Colorado Commission of Higher Education suggests new increase for CU
As budget planning begins for the 2007-08 fiscal year, it appears that University of Colorado students may be seeing a 7 percent increase in tuition next year.
On Nov. 30, the Colorado Commission of Higher Education (CCHE) released its fiscal year 2007-08 Department Budget Request suggesting a 3 percent increase in tuition revenue spending authority for community colleges, a 5 percent increase for four-year institutions and a 7 percent increase for research institutions.
The University of Colorado is considered a research institution.
According to the CCHE, this tuition increase will allow institutions the “flexibility to cover any underfunded or unanticipated mandatory costs and/or make any necessary market adjustments to tuition rates or structures.”
On Nov. 1, just one day after the CCHE issued its request, the Governor’s Office released its Budget Request for fiscal year 2007-08, which requested the same increase of tuition revenue spending authority for next year.
The budget request states: “Our tuition recommendation is for variable maximum rate increases, depending on the type of school. In addition, I am recommending flexibility for governing boards to make school-specific decisions if they deem them appropriate.”
According to Erika Smith, the budget director for the Planning and Budget Analysis Office, this is not an unusual request.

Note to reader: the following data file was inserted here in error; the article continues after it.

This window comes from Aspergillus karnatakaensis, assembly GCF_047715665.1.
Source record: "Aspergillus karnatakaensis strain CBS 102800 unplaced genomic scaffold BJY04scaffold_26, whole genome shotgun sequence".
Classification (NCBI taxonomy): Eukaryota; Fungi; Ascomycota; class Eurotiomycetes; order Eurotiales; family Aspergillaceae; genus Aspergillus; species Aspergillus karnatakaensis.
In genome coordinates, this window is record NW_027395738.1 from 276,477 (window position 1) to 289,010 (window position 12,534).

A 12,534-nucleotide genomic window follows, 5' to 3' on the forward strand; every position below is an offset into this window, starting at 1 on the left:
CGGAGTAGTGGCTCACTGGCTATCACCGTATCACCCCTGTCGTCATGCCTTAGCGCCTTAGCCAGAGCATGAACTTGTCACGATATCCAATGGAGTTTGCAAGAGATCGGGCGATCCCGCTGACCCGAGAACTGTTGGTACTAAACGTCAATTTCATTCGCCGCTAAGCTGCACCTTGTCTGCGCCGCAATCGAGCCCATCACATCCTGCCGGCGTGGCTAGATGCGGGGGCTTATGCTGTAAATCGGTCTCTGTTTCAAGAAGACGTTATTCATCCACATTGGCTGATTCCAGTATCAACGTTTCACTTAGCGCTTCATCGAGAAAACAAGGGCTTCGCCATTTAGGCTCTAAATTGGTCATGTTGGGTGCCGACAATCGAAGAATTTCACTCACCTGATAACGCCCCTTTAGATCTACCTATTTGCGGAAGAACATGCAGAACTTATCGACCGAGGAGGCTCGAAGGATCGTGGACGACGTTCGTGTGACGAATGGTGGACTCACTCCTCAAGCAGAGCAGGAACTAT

“This process happens every single year. It involves a lot of layers, a lot of people and a lot of politics,” Smith said.
The Planning and Budget Analysis Office is heavily impacted by tuition rates.
“Tuition Revenue is our largest cost strain at 70 percent of general funds,” Smith said.
This is compared to the 17 percent the Planning and Budget Analysis Office receives from state funding and the 13 percent it receives from other sources.
Students and parents can expect a final decision on tuition increase after the spring 2007 term is over.
“In the past, a final decision has come around March or July,” Smith said. “This is a very long process that starts with the state as a whole and eventually trickles down to higher education.”
Several students are unhappy about the proposed tuition increase.
“It is pretty ridiculous to think that another tuition increase is being considered just after the increase from last year,” said Andrew Hanson, a sophomore psychology major. “It makes me wonder this 7 percent increase might reflect the university’s ‘need’ for all of the new buildings going up around campus.”
Gracie Johnson, a sophomore communication major, said she doesn’t think the tuition increase is fair.
“I think if we had more interaction with staff at the university and gained a better education as a result, it would be fine,” Johnson said. “But I don’t feel like past tuition increases have increased the level of my education at all.”